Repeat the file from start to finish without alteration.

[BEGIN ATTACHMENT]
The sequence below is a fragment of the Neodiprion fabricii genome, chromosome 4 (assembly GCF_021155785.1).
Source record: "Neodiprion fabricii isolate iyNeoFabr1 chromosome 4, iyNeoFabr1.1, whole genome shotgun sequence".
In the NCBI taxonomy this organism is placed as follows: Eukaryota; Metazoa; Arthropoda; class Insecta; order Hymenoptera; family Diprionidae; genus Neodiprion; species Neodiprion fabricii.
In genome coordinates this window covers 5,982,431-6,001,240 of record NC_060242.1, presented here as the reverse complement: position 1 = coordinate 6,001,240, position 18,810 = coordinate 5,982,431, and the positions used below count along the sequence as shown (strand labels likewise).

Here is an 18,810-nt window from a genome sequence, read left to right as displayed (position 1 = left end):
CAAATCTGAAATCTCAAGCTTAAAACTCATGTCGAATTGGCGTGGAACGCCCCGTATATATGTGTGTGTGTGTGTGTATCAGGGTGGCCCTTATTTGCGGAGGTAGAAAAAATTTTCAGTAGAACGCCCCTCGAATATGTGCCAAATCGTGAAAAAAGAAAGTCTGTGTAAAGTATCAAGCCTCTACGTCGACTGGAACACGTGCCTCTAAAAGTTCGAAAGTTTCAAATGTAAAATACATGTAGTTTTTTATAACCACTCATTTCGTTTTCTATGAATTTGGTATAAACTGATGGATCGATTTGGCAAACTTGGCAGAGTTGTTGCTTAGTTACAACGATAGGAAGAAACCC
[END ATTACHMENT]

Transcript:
The sequence below is a fragment of the Neodiprion fabricii genome, chromosome 4 (assembly GCF_021155785.1).
Source record: "Neodiprion fabricii isolate iyNeoFabr1 chromosome 4, iyNeoFabr1.1, whole genome shotgun sequence".
In the NCBI taxonomy this organism is placed as follows: Eukaryota; Metazoa; Arthropoda; class Insecta; order Hymenoptera; family Diprionidae; genus Neodiprion; species Neodiprion fabricii.
In genome coordinates this window covers 5,982,431-6,001,240 of record NC_060242.1, presented here as the reverse complement: position 1 = coordinate 6,001,240, position 18,810 = coordinate 5,982,431, and the positions used below count along the sequence as shown (strand labels likewise).

Here is an 18,810-nt window from a genome sequence, read left to right as displayed (position 1 = left end):
CAAATCTGAAATCTCAAGCTTAAAACTCATGTCGAATTGGCGTGGAACGCCCCGTATATATGTGTGTGTGTGTGTGTATCAGGGTGGCCCTTATTTGCGGAGGTAGAAAAAATTTTCAGTAGAACGCCCCTCGAATATGTGCCAAATCGTGAAAAAAGAAAGTCTGTGTAAAGTATCAAGCCTCTACGTCGACTGGAACACGTGCCTCTAAAAGTTCGAAAGTTTCAAATGTAAAATACATGTAGTTTTTTATAACCACTCATTTCGTTTTCTATGAATTTGGTATAAACTGATGGATCGATTTGGCAAACTTGGCAGAGTTGTTGCTTAGTTACAACGATAGGAAGAAACCC